117 South Central Ave. • PO Box 507 • Dresser, WI 54009 • 715-755-2944 • dresserpl@dresserpubliclibrary.org

Make it simple. The Dresser Village Library Summer Calendar looks crazy complicated, but I think I'm getting it simple in my head.

Monday mornings (10:30 to 12:00), we do Story/Playtime for the littler kids -- taking the whole thing up a notch by following up the story part with super-fun kits from the Central office (first hundreds of Magnablocks, then a big elaborate interactive playground).

Monday afternoon (1:00 to 3:30), I do tech stuff with school-age kids -- and high school kids if they want.  For the first two weeks, we mess around with some radio-controlled mini-drones. (They're supposed to be so well designed they won't immediately crash and break like my previous drones did ...)  Then, after that, we'll do a bunch of digital movie making -- shooting movies, editing on computers, doing digital animation on iPads.

Finally, Monday from 4:00 to 5:00, kids and others can come and learn to juggle ... and then juggle. Ten minutes to learn, a lifetime to master.


On Wednesday afternoon from 3:00 to 5:30, I call it "Four Chords and a Dream."  Anyone who wants to make music -- strum along and sing and play pop songs -- can meet me at the Dresser Village Community Center. I'll show folks who to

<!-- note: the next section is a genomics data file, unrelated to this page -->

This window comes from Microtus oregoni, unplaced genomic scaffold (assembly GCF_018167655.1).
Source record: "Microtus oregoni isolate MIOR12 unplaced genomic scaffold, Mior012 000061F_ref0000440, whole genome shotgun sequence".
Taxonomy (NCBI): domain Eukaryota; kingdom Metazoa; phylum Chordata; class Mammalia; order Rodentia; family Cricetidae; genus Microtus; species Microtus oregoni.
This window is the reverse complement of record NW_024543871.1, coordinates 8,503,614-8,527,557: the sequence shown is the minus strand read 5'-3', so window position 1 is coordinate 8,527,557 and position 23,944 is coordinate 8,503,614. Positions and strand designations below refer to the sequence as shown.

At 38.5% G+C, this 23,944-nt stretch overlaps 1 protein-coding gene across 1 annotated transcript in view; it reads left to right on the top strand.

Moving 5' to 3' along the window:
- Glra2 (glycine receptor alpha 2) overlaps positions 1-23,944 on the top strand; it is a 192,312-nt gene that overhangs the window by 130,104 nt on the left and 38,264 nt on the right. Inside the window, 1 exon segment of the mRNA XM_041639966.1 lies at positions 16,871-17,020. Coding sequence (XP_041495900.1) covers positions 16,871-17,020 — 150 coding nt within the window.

• find and print lyrics and chords for easy songs from the Internet, and then
  • we'll play and sing those songs. (And maybe we'll dig up a drum set ... and anyone can bring their own instruments.)

It's not like a "jam session" or a "hootenanny." More like "a bunch of people playing four-chord songs kind of slowly or sometimes too fast and singing when they feel like it."

It's fun ... and it's amazing how most songs you hear on the radio are actually playable by even very beginning guitarists (or, I imagine, ukelele/bass/banjo/etc, etc.)  My target audience is middle and high school kids -- maybe older elementary -- and adults are welcome... but we'll only play songs that the kids know ... 'cuz I'm not going to ask a bunch of sixth-graders to spend their summer learning Leonard Cohen's back catalogue.